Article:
When new markets opened up traders could move in and pay ‘commission’ (or bribes…) to local officials in exchange for oil contracts at a lower than market price – the official got instant returns and the traders got to pocket the difference when it was sold on. Some countries like Jamaica, with very low loan ratings struggled to get funding on the international money markets – here traders stepped in and were willing offer trade credit for various commodities in exchange for lucrative set prices on other commodities in which the nation had an abundance.

For example, Jamaica desperately needed fuel but didn't have the dollars to buy it, it also was a rich producer of bauxite for aluminium. Unable to secure favourable loans on the world markets the commodity traders extended them credit for oil in exchange for preferential prices on bauxite. High risk - astronomical reward. Sweeteners the commodity traders paid to Jamaica to secure the deals included high profile incentives - including the funding of the Jamaican bobsleigh team - the same one that famously was turned into the movie Cool Runnings.

The commodity traders seem to do very well when finding work arounds for sanctions. They go to someone like Iran or apartheid SA and tell them they'll give them a fixed low price - they accept as they have no choice - and the traders will find ways of making the commodity clean - and then sell for a huge profit. Such methods might include transferring goods between ships while out at sea. South Africa apartheid lasted about a decade more than it should have, according to the book, thanks to the work of the traders providing SA with an avenue to exchange their exports for foreign cash.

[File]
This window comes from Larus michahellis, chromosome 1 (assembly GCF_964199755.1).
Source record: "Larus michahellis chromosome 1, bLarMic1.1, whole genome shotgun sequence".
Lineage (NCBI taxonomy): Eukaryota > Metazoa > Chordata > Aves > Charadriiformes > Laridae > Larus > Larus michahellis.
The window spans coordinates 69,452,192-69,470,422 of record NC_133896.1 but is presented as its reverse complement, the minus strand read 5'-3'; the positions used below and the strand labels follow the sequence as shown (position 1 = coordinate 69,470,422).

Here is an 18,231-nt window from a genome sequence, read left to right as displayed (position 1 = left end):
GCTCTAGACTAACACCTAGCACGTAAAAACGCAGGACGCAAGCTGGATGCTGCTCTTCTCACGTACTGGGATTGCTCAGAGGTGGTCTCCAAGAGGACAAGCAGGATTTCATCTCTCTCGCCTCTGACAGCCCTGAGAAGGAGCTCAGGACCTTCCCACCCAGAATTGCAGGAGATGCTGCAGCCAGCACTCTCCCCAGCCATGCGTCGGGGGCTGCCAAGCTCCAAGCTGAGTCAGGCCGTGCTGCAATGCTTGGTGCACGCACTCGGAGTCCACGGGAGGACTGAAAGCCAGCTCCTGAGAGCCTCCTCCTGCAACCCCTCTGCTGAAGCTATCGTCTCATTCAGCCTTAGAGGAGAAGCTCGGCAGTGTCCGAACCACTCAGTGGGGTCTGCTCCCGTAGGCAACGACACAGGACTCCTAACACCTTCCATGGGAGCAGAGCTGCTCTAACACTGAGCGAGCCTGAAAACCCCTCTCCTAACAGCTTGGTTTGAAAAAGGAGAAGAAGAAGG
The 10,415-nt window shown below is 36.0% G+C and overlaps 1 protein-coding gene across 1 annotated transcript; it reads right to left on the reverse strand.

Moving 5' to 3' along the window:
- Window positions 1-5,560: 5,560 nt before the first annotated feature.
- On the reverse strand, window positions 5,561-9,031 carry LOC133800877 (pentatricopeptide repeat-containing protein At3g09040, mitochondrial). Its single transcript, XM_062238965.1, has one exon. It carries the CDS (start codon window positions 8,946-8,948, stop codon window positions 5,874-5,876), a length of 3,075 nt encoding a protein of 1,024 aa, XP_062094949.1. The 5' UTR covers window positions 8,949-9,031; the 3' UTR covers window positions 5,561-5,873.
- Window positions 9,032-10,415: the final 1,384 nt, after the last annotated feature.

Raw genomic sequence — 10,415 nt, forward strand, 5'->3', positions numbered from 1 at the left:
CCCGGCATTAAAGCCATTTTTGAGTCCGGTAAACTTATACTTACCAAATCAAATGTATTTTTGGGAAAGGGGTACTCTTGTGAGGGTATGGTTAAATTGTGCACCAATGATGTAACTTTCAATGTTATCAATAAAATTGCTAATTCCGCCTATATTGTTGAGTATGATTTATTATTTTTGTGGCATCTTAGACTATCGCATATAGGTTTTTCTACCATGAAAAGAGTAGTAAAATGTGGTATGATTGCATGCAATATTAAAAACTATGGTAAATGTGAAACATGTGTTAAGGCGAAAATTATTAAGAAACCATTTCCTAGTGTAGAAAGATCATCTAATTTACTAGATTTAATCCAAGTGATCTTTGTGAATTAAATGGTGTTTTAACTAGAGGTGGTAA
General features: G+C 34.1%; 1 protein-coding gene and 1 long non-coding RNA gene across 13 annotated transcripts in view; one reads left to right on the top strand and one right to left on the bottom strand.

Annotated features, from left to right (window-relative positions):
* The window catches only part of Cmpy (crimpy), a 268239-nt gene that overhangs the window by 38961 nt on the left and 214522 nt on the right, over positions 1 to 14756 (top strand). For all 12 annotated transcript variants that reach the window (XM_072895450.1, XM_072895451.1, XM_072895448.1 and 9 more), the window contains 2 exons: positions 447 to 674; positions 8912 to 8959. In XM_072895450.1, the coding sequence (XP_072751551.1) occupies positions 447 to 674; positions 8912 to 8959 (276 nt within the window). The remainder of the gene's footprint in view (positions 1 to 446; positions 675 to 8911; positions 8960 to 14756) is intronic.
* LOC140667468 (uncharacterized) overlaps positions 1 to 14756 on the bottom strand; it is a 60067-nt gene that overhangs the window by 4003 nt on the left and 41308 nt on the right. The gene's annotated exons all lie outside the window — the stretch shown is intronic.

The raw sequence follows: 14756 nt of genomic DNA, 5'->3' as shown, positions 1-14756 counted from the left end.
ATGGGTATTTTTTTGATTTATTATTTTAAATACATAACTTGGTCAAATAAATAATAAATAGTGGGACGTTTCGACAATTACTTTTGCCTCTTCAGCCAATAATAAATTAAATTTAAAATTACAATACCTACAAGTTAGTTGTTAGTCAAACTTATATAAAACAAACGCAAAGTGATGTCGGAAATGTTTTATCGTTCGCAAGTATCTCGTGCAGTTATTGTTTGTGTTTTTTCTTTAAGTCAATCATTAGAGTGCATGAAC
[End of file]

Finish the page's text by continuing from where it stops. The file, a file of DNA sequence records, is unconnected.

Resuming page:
Another example is the Iraq "Oil for Food" program, designed to help the Iraqi people while still controlling what Saddam could spend money on. Oil would be sold to traders, who would sell it and the profits would go to a UN bank account which would use it to buy food and medicine for the Iraqi people. However, Saddam was able to direct the oil quotas to companies and organisations he favoured. Soon he let it be known that charges should be paid to Iraqi embassies around the world in order to secure oil quotas at reduced rates for commodity traders. Glencore did this. Eventually a UN investigation, after the fall of Saddam and the release of Iraqi documents, made it clear that this was going on at a large scale. A couple of American traders were imprisoned, but Glencore got off lightly because it was based in Switzerland, and while the UN did the investigation it fell to the Swiss police to prosecute. They didn’t.